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Q&A: preserving a canal boat’s paintwork

PUBLISHED: 12:39 07 September 2018 | UPDATED: 12:39 07 September 2018

Preserving a paintjob

Preserving a paintjob

Archant

We ask the experts how to keep your perfect paintjob

Q) My narrowboat is in the process of having a total repaint. Could you please advise the best way to preserve the paintwork for as long as possible i.e. best type of wash shampoo and wax to use, frequency of waxing etc. - Mark Knight

A) TONY REPLIES: Perhaps one of the most important things to do is to keep turning the boat on its moorings so both sides get equal exposure to the sun. If you do not, you will find one side degrades a lot faster. It is also important to remove duck and other bird droppings as soon as you can. They can eat into the paintwork over time. If any dry on I have been told putting a blob of cheap hair shampoo on and letting it soak overnight helps loosen it.

For routine washing canal water early or very late in the day when the sediment has settled a bit is normally fine but don’t use it if there is an oil or fuel film on the water.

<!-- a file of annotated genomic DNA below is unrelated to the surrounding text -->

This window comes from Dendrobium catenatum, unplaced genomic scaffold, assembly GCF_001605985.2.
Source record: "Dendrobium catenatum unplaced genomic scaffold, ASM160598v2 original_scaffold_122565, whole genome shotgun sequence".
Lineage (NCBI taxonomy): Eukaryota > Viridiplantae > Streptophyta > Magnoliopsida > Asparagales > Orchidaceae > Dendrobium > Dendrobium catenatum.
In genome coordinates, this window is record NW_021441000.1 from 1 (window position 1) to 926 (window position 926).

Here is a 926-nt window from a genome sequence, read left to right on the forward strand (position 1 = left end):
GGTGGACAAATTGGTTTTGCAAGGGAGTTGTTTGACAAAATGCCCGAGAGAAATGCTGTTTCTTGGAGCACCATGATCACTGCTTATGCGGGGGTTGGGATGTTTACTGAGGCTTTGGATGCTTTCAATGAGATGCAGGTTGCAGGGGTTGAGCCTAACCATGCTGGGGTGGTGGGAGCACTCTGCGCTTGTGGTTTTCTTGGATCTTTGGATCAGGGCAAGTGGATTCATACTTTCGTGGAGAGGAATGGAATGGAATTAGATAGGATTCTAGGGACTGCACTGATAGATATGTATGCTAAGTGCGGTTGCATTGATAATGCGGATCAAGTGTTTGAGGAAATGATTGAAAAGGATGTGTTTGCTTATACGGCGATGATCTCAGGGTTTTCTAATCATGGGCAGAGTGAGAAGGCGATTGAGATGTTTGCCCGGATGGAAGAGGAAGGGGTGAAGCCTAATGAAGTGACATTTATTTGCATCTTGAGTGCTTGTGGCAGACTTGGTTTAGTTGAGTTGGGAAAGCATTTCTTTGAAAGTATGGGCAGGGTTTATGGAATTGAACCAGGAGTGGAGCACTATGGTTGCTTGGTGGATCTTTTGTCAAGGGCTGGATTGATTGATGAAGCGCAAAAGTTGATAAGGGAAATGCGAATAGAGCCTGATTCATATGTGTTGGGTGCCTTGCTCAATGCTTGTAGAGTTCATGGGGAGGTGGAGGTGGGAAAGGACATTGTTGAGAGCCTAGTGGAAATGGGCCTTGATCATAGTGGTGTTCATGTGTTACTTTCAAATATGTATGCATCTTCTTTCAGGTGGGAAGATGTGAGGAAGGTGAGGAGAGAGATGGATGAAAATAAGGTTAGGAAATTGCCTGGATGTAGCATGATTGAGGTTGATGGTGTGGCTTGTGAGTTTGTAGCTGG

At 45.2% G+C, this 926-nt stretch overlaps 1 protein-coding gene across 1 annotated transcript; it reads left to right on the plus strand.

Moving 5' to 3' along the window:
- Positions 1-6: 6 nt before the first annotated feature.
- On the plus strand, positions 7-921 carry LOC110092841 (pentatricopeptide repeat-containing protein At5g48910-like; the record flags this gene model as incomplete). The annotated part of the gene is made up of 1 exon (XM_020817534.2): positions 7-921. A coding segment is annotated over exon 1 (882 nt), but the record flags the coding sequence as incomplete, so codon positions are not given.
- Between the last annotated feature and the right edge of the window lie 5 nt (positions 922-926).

Any reputable car or boat shampoo will be okay; I use one that also contains a wax.

The normally recommended polish is one containing a decent amount of carnauba wax; any make should be okay, even a car polish. Avoid polish that contains silicon because it can make touching up or repainting tricky.

Be wary of using ‘colour restoring’ polishes or T-Cut on a regular basis because they tend to be a mildly abrasive and remove a layer of paint. Sooner or later the paint will fade or chalk, so using one then and following it with regular washing and polishing will keep the paintwork looking better.

You ask about frequency but there is no one answer to that because it depends upon the wildlife deposits, the amount of time you moor under trees, algae growth, atmospheric pollution and UV exposure. I would probably wash down with canal water at least once a week, remove bird droppings daily, use wash & wax as required to remove dirt etc. and the same for polishing. Maybe polish two or three times a year, autumn, spring & mid-season.

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